Slob hunters a-plenty: in a 24-hour checkpoint on I-90 near White Lake Sunday and Monday, Game Fish & Parks and assisting agencies caught hunters breaking South Dakota’s hunting rules at a rate of one violation for every 8.5 hunters:
According to preliminary stats from the stop, 3,342 vehicles entered the road check and about 80 percent of those went through with no game or fish. Twenty percent, or 679 vehicles, went through with game or fish, and 1,253 hunters or anglers were checked.
Officers tallied 147 violations, many of which were unlawful transportation of big and small game, illegal possession of big and small game, no license, over the limit and incorrectly transporting wildlife [Luke Hagen, “24-Hour Game Stop Nabs 147 Violations,” Mitchell Daily Republic, 2015.11.16].
Sure to turn conscientious hunters’ stomachs: occupants of one vehicle saw the checkpoint coming and threw pheasants out their window to avoid being cited.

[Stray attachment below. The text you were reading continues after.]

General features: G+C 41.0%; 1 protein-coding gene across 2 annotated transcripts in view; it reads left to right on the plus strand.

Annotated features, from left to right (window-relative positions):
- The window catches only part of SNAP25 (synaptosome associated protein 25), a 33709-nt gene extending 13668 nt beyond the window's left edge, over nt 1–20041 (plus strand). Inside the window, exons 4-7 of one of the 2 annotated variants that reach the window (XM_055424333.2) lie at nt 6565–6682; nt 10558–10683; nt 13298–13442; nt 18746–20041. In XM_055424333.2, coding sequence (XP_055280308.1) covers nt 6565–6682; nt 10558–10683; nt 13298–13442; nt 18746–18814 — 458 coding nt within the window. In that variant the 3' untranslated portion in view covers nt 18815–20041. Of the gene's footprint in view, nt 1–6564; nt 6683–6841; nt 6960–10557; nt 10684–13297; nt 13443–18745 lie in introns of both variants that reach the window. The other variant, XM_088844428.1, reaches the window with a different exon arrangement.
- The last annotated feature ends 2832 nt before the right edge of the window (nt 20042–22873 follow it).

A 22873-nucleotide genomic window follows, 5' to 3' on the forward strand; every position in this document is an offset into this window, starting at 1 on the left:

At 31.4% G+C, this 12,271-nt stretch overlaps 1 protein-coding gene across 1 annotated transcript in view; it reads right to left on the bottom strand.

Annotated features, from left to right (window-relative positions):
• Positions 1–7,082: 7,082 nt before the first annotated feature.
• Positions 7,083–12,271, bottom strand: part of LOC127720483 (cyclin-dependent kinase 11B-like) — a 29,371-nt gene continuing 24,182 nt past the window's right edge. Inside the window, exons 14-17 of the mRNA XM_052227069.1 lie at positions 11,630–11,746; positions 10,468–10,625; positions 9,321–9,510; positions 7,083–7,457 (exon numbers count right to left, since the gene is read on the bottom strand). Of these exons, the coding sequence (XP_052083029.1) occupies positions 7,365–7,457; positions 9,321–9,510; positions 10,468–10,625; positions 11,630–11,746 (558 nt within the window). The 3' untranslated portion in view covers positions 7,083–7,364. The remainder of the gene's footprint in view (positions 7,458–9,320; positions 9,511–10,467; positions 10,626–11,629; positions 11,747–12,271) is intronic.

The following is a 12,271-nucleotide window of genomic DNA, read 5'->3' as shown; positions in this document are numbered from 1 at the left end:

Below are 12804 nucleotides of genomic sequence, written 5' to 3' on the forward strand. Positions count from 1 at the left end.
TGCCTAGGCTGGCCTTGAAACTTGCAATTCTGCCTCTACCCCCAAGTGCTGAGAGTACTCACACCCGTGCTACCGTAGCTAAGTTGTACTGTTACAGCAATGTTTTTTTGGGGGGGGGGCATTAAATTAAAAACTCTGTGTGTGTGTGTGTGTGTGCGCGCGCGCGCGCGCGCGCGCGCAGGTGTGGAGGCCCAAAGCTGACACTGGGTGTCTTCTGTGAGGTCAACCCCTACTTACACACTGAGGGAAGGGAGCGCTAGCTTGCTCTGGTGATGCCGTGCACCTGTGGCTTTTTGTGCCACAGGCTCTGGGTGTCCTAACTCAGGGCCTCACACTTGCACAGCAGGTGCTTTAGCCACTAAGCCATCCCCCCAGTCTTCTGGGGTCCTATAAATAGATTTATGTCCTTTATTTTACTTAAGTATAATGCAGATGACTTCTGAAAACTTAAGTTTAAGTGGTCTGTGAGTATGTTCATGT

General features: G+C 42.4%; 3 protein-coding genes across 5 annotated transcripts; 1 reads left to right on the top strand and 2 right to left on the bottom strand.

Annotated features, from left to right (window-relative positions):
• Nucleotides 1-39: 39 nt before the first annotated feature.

Curious: what’s the rate of lawbreaking among participants in other recreational activities in South Dakota? One study finds that one fifth of alcohol drinkers report driving while near or above the legal limit, but that misbehavior is spread out over an entire year. A June 2015 sobriety checkpoint near Sioux Falls produced three DUI arrests out of 1,950 people stopped. A Halloween 2014 checkpoint on I-229 netted 21 alcohol/drug-related arrests and citations out of 757 vehicles checked.
I wouldn’t say there’s a policy conclusion here, just a community note: hunters, when you see all those signs saying, “Welcome, Hunters!” we don’t mean you’re welcome to act like slobs. Enjoy your hunt, enjoy the big sky and wide open prairie, but follow the rules and respect the natural bounty we share for your sport.